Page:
1. What is a Gaussian curve commonly used for?
2. When discussing the probability of something occurring (e.g. a signal being
background noise and not a particle), particle physicist will often refer to
``sigma'', . What are they referring to? Describe in your own words; I can look up
what wikipedia says!
3. How likely is an event occurs outside of the 1 level? (What percent of the time will
you observe an event that falls
beyond the 1-sigma width of the curve?)
4. How likely is an event occurs outside of the $4 \sigma$ level? (What percent of the
time will you observe an event that falls beyond the 5-sigma width of the curve?)
5. How is the Higgs field related to the masses of fundamental particles?
6. In what laboratory and in what country was the Higgs boson discovered?
7. What is the mass of the Higgs boson in GeV?
8. "Particle Fever is about a single experiment that took 19 years, 10,000 people, and
10 billion dollars to complete." What do you think about that statement? Is it right,
wrong? Give evidence from the film as a basis for your answer.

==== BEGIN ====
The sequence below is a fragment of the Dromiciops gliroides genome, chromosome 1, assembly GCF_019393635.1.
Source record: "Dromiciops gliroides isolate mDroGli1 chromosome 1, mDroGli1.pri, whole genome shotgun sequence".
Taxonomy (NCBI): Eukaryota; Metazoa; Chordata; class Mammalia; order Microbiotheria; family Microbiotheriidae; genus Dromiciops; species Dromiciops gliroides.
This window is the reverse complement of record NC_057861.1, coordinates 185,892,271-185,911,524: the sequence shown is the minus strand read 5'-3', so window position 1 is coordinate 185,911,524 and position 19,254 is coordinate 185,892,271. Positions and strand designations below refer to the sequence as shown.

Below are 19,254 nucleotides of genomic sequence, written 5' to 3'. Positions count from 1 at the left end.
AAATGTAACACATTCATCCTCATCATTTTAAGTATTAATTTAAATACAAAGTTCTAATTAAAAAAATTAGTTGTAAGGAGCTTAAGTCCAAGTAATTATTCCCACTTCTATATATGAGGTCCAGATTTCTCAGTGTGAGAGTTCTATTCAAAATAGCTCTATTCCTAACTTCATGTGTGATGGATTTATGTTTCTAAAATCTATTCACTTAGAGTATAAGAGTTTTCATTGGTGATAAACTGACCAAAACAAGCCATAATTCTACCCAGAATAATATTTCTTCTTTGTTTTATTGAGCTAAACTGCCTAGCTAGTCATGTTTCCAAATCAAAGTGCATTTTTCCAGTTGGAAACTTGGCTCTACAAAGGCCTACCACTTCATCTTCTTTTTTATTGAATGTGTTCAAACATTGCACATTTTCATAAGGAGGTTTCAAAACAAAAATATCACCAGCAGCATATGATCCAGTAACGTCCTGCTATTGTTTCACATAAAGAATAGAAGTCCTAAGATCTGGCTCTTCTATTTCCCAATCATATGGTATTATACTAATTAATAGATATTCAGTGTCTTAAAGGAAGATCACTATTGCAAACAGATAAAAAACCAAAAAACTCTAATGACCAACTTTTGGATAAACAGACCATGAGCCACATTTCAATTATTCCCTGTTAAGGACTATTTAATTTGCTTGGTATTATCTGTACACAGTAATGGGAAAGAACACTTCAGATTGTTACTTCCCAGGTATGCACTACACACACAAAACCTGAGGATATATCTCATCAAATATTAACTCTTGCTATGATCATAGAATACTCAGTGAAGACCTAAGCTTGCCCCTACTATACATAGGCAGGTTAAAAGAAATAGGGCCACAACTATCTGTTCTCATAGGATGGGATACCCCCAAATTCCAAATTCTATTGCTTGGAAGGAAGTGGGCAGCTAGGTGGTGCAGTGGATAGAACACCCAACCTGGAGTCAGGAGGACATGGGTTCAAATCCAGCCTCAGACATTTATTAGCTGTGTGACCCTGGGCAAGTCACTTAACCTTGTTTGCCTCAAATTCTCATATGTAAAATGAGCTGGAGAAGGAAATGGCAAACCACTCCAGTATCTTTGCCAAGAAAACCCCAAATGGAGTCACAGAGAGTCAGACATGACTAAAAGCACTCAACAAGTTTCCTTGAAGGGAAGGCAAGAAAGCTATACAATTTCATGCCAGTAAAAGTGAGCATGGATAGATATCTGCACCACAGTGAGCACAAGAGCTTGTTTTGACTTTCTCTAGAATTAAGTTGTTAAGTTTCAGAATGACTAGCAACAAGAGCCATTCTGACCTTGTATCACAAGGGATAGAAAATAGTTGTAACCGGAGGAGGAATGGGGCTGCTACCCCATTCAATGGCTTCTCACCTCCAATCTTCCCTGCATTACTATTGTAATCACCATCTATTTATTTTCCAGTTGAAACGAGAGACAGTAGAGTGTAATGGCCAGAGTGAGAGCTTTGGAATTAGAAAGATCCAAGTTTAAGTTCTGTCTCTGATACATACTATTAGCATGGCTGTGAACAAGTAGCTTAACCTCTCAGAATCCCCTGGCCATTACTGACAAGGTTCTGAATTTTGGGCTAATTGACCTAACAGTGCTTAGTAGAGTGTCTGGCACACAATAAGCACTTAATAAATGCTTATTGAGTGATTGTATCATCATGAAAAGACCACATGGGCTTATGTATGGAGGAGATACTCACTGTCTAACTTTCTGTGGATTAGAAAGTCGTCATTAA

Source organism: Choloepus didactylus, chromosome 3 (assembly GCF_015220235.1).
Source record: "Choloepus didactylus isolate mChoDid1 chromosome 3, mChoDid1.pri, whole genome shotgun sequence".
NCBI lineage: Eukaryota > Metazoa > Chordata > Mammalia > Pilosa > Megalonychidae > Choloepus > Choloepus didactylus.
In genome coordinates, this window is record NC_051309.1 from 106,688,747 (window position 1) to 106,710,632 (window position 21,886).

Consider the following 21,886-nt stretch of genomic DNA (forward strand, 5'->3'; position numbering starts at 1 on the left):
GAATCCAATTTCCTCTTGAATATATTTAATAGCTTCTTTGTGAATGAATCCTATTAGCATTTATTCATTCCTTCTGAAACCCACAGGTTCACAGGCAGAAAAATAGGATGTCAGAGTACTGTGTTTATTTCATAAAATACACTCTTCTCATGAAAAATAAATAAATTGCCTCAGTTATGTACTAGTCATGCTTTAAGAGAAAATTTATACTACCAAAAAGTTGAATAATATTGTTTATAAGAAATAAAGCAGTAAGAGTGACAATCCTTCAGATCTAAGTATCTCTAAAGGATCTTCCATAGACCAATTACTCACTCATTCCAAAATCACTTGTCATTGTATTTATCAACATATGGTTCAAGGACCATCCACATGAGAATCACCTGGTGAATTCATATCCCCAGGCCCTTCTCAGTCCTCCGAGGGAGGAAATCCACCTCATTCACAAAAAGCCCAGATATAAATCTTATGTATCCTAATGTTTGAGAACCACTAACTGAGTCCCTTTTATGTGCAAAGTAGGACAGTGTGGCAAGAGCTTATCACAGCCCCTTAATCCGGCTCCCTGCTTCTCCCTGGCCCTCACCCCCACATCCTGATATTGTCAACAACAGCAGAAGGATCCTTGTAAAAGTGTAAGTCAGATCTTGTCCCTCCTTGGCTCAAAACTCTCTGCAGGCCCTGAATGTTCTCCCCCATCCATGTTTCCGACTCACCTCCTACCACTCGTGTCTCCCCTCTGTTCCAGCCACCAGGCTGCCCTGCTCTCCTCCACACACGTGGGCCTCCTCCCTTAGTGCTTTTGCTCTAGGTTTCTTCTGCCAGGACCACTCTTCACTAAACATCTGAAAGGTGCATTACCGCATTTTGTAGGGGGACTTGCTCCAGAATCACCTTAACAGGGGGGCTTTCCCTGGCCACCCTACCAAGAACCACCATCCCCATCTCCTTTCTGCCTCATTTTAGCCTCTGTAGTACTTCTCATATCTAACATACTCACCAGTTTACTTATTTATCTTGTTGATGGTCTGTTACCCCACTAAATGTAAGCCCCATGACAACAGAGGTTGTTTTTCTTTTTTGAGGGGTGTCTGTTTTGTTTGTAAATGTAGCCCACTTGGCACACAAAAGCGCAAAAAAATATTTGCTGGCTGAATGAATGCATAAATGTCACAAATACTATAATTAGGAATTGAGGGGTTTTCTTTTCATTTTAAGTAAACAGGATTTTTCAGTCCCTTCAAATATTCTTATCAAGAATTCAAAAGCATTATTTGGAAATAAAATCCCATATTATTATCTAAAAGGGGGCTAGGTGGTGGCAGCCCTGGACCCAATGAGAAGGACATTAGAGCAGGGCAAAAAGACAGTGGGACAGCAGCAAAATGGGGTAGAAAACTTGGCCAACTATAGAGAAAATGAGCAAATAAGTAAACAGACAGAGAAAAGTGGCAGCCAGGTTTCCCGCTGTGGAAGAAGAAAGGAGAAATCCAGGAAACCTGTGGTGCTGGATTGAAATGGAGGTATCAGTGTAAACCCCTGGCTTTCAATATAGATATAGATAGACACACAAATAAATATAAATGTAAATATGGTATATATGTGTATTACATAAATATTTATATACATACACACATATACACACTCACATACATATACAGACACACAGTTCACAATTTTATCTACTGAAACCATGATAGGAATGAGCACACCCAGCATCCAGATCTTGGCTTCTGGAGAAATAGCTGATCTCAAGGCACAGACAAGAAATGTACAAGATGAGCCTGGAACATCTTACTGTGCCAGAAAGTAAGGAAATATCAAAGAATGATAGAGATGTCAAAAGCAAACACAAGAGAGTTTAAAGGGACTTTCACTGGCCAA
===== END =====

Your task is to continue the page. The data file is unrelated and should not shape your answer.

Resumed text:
9. Based on what you saw in Particle Fever, what parallels or relationships do you see
between art and science. and/or how to physicists view, relate to, or use art? Give
evidence from the film as a basis for your answer.
10. At the end of the film, results from the two experiments (the CMS and ATLAS
detectors) are presented at a conference. Why were all the physicists just as
interested in the result from the second collaboration (ATLAS) as from the
first? Why was most of the applause and congratulations held until the second talk
was over (beyond politeness!)
11. What surprised you the most about the film? Give either a person, an idea,
something you saw or something someone did or said. Explain why you were
12. Write your own Hollywood ending to Particle Fever. Base it on facts you learned
from the film. (This should be about one paragraph. On Canvas, I've included a
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